£200 tag fish still for the taking

Still evading capture is the wily £200 tag fish, the £1 entry is going to make one angler very happy any time soon.  Still, while the tag fish is still out there the donation that will be going to Velindre Cancer Centre is growing and is now over £100

Poppy fish: British Legion Competition 16th November 2014. £30 entry fee plus sponsorship. Nearly a quarter of the places have already been taken, so early entry is very important if you don’t want to miss out. Cash prizes totalling £215.00. Entry forms available at Cwm Hedd lodge or download at  http://counties.britishlegion.org.uk/counties/wales/events

___

Open Wed/Thurs 7am-5pm, last admission 2pm; Extended hours for bank holiday weekend: Fri/Sat/Sun, plus bank holiday Monday 26th May 7am -9.15 pm:  last admission 5pm

I’m considering being open Thursday evening this week (in the words of Joan Armatrading ‘I’m open to persuasion’):  ring me on Thursday afternoon to check, or let me know beforehand if you definitely want to fish that evening.

If early anglers have left by the last admission times then the gates will be closed, so don’t be late or it will make you very grumpy when you can’t fish!

Tel 07813 143 034 or lodge during fly fishing opening hours:  01633 896854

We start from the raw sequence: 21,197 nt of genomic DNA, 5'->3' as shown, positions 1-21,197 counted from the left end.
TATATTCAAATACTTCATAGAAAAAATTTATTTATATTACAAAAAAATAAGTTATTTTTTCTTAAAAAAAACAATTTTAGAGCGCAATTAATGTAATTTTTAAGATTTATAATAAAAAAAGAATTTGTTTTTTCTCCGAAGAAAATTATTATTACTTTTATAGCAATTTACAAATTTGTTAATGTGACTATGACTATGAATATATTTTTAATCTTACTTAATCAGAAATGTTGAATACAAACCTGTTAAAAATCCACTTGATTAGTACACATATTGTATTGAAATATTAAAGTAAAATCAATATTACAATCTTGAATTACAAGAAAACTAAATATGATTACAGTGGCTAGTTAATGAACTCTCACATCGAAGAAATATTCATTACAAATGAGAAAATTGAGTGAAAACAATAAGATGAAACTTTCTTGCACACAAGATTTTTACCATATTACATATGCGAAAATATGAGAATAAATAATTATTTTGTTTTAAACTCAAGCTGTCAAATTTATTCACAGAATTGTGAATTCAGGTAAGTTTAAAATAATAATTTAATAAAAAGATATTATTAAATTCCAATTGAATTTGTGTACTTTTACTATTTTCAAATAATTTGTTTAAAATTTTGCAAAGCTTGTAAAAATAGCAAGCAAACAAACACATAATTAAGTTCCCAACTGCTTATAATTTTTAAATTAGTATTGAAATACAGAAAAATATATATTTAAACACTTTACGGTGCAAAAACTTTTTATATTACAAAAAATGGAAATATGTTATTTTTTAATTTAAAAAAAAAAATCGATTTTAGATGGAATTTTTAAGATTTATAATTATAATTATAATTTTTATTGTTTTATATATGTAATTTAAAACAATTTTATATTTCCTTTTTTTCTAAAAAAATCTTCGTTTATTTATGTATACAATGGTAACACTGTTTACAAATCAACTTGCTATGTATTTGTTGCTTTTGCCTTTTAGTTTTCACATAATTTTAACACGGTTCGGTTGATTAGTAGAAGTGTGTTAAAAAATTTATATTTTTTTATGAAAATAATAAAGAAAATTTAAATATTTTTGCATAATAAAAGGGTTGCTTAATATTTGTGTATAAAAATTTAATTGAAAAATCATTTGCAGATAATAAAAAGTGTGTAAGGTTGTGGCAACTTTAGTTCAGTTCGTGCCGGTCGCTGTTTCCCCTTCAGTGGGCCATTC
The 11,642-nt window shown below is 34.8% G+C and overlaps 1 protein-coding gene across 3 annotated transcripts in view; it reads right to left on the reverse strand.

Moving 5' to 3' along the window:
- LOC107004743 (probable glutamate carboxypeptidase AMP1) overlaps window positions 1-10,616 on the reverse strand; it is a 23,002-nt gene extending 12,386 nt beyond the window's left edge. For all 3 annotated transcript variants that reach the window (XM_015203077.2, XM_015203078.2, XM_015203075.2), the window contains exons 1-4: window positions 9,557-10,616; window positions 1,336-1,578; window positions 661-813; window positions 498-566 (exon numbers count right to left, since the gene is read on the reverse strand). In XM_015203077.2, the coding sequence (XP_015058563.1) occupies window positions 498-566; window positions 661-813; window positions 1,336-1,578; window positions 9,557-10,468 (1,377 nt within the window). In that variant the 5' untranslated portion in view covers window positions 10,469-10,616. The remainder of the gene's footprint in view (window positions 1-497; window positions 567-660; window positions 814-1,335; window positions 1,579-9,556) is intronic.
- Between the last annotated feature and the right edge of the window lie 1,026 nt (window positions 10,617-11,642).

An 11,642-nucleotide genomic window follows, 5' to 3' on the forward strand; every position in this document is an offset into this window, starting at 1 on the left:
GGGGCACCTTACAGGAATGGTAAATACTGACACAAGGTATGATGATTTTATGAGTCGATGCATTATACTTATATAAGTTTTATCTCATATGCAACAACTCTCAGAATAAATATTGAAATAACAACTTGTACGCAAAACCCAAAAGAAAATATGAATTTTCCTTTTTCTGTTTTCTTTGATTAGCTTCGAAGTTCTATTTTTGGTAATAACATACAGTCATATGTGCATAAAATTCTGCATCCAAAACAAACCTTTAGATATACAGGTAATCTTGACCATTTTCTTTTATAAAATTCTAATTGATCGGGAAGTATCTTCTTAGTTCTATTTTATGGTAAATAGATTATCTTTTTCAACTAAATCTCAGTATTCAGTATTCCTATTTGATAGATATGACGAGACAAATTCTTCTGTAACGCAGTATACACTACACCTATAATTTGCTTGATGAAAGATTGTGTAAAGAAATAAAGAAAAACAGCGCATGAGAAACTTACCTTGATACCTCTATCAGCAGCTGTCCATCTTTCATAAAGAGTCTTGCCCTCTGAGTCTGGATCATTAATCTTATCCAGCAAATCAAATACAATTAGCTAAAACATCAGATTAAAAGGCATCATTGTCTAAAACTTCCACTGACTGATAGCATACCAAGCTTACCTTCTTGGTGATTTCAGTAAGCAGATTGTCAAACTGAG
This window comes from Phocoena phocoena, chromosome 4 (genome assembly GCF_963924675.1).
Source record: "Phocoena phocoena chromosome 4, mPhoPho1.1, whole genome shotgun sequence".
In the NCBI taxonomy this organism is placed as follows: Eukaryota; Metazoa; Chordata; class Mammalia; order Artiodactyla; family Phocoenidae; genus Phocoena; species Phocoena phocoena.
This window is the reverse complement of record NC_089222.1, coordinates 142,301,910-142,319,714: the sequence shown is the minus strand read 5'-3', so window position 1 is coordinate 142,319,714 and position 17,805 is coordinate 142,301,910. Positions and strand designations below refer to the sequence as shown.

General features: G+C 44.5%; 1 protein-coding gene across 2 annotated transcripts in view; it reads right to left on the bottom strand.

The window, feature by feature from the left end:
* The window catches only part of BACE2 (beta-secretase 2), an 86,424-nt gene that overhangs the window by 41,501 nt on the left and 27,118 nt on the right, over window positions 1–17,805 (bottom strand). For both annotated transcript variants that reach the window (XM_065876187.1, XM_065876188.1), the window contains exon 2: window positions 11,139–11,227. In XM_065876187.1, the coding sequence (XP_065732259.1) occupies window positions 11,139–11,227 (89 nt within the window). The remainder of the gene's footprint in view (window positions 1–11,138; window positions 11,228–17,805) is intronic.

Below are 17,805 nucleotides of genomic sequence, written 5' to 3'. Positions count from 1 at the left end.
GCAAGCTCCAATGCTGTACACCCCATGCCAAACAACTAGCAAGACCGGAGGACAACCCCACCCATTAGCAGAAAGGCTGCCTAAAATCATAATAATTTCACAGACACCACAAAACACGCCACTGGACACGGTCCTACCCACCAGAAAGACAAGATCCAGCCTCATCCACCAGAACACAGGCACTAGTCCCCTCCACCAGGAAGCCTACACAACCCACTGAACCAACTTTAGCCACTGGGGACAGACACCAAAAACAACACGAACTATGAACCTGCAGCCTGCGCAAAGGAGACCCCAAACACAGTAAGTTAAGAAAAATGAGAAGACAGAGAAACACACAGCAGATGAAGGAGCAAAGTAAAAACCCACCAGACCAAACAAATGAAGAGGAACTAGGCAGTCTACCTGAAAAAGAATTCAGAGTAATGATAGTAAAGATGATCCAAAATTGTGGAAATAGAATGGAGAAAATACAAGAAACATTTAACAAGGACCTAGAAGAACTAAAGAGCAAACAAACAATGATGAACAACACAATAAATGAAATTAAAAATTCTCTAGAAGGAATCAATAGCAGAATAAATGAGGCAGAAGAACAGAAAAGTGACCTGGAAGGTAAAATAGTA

Or visit the website : http://www.cwmhedd.co.uk/ 

4 Fantastic fishing mutations

In the geeky world of robotics, there’s something seriously fishy going on.

From soft bodied remote controlled fish to bionic muscles made from fishing line, fish and fishing are inspiring some truly astounding developments in science and technology.

It’s a case of fish and chips – but not as we know it.

1. Fly line muscles

Robot arm 4 Fantastic fishing mutations

Image source: Arm Wrestling
100 times stronger than human muscles

Who would have thought the humble fishing line could be transformed into robotic muscles with superhuman strength? Well, that’s just what scientists at the University of Texas have achieved.

The muscles are made by twisting bundles of monofilament fibres and metal coated sewing thread to resemble a highly wound rubber band. When heat is applied either by chemical reaction or electrical current, the bundle contracts with incredible power.

In fact the ‘muscles’ are 100 times more powerful than the same weight of human muscle. To put that in perspective, it’s the same amount of force as that generated by a jet engine.

Applications for the muscles are myriad and include powering prosthetic limbs, opening and closing greenhouse windows, and even textiles that react to body temperature to allow more air to circulate the body. Not bad for a fly line!

2. Robot fish

We know that fish are a great design – brains at the front, soft body behind. It’s great for swimming and the tail is super flexible – ideal for escaping predators. Now researchers have designed and built a robot fish that swims just like the real thing. The ‘head’ contains the electrics and the ‘tail’ is made from soft silicon.

Gas released from inbuilt canisters through tubes in the tail, enables it to flex in exactly the same way as a real fish. The robot is controlled by wi fi signals transmitted through the water, and just in case it’s mistaken for a tasty snack by a hungry predator, the robot is programmed to perform the same escape manoeuvre as as a real fish in the same time. And how fast is that? 100 milliseconds. Amazing.